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The one-party rule in El Bronx will be doing business as usual in the 1985 election for Bronx borough president and for City Council. In return for the machine supporting Latino incumbents, it is expected that councilmen Rafael Castaneira Colon and Freddy Ferrer, along with Ramon Velez and Joseph Galiber, will support the reelection of Stanley Simon for borough president and Ed Koch for mayor. The 1985 election in the Bronx may in fact be a referendum on one-party rule in the Bronx.
Most recently in the Bronx there have been some independent stirrings in the Black and Latino community. Surely the campaign of Jesse Jackson, pitted against the machine and Latino politicians who supported Mondale, began to produce the elements needed for an emergency rescue mission.
The 1985 opposition to Friedman will come from the activists of the Jackson campaign, from the reformers who were successful in electing Alexander Delle Cese to civil court judge and from unexpected sources like Assemblyman Jose Serrano, who recently broke away from Koch, Friedman, and Simon, and announced his support for Herman Badillo along with his own candidacy for Bronx borough president.
Signs of what is coming were seen in this past election year; independent forces began opposing the incumbents who are loyal to Friedman. In the North Bronx, young Black activist David Brush initiated a campaign to capture the 82nd Assembly District. Although knocked off the ballot (with a little help from Friedman) he certainly intends to run again. In this same area, Black activist Alice Torriente will be running against Friedman ally Councilman Jerry Crispino.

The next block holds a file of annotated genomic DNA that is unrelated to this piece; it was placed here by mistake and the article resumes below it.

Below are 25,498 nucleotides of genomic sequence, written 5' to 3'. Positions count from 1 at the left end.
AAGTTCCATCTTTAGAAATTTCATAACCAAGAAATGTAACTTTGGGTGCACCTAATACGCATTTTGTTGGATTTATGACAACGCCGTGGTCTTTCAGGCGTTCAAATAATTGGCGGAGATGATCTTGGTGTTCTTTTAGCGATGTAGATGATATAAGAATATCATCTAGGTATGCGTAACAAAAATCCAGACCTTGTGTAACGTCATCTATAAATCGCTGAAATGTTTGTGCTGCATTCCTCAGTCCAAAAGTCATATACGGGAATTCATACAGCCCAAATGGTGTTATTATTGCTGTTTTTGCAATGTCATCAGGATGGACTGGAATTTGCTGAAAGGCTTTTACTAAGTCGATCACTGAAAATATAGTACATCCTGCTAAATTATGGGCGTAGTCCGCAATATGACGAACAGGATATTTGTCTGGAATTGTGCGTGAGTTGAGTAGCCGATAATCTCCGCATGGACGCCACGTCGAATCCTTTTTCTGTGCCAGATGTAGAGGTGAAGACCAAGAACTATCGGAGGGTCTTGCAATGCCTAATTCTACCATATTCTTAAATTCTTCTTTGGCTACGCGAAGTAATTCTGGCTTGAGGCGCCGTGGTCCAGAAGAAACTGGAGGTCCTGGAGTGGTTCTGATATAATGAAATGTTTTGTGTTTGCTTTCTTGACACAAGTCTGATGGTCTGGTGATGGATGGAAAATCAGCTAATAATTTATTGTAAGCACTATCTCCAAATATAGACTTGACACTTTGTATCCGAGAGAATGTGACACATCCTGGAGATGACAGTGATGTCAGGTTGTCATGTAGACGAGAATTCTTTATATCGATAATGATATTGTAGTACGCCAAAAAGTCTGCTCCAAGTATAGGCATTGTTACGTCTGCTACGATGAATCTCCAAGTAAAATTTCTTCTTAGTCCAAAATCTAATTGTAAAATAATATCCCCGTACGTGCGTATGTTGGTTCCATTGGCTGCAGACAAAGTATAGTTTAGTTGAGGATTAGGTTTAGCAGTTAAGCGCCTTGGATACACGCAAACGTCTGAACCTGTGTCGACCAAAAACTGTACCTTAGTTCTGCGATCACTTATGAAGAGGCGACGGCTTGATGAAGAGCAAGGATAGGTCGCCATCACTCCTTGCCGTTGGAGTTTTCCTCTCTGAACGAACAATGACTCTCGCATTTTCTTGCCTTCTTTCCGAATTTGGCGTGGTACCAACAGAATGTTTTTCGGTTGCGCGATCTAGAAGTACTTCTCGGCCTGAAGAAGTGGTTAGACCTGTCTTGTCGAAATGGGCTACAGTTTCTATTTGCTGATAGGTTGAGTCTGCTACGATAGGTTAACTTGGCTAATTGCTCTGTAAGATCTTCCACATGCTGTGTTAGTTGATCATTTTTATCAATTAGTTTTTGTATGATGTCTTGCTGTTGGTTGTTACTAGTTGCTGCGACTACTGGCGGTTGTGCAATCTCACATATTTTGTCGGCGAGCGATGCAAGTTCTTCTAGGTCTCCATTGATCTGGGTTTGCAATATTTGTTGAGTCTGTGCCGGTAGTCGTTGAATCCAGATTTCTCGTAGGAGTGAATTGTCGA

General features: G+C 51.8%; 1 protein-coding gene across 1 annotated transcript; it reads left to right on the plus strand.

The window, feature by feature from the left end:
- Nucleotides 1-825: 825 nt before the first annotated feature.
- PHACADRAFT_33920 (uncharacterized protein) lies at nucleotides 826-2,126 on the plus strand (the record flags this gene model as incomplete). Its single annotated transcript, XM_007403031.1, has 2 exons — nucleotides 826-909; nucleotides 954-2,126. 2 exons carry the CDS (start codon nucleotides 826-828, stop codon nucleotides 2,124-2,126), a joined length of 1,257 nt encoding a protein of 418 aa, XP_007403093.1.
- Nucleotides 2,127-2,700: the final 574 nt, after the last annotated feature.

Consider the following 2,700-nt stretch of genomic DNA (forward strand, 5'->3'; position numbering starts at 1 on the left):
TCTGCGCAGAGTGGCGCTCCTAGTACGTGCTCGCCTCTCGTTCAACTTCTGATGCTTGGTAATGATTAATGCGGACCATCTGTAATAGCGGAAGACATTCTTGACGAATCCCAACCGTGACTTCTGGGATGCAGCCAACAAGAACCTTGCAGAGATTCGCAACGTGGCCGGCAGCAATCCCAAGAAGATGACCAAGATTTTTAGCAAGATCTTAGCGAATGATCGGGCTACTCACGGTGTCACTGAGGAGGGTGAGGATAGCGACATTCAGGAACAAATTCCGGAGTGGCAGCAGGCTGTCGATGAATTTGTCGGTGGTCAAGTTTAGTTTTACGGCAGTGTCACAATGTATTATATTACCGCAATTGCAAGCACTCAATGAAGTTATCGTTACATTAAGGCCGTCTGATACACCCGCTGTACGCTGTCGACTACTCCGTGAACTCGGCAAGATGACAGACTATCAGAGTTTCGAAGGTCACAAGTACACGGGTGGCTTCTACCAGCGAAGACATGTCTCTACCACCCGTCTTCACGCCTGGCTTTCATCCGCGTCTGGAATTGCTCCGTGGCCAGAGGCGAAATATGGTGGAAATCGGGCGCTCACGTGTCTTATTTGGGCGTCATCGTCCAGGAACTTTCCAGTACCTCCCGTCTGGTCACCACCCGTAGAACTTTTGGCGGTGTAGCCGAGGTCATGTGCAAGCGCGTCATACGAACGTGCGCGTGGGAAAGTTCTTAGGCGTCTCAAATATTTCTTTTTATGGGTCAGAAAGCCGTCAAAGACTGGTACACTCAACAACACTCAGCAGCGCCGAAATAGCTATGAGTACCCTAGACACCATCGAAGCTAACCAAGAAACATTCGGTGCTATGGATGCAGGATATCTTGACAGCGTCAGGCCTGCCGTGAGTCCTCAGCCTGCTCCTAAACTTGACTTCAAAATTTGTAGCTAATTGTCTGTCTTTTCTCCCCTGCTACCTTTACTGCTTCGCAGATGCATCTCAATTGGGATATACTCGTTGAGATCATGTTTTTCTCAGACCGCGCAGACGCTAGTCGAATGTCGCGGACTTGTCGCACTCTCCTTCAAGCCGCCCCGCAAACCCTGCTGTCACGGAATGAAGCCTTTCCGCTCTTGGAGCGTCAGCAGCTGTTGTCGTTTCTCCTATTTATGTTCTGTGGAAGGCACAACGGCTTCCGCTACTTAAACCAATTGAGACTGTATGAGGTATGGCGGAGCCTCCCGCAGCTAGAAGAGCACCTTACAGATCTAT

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In the Fordham Road/Kingsbridge area of the Bronx, a number of progressive Blacks and Latinos supported the candidacy of Reuben Franco against Assemblyman George Friedman. Although Franco was defeated with room to spare, these Blacks and Latinos are now developing their own independent political club. It is expected that this club will identify a serious challenger to run against Councilman Freddie Ferrer.
In the South Bronx, Soundview, and Parchester areas of the Bronx, a group of Black and Latino community organizers have developed the Bronx Rainbow Club. This group is emphasizing the importance of Black and Latino unity in defeating Friedman’s machine and is planning to run progressive candidates this year. It appears that Roberto Marrero, longtime tenant activist, will be their candidate against Councilman Rafael Castaneira-Colon.
There are many other independent efforts now being planned in the Bronx. Some of these emerging movements are guided by new progressive ideas while others simply seek to replace Friedman or one of his friends in order to seize power and use it in the Friedman/South Bronx tradition.
It is important to note that Black and Latino independents, reformers, and progressives have yet to develop a long-range strategy for the seizure of power in the Bronx. Too many have been co-opted by the immediate crumbs. Both short and long-range strategies are needed. As long as these kinds of plans are neglected, Friedman’s power will indeed be secure.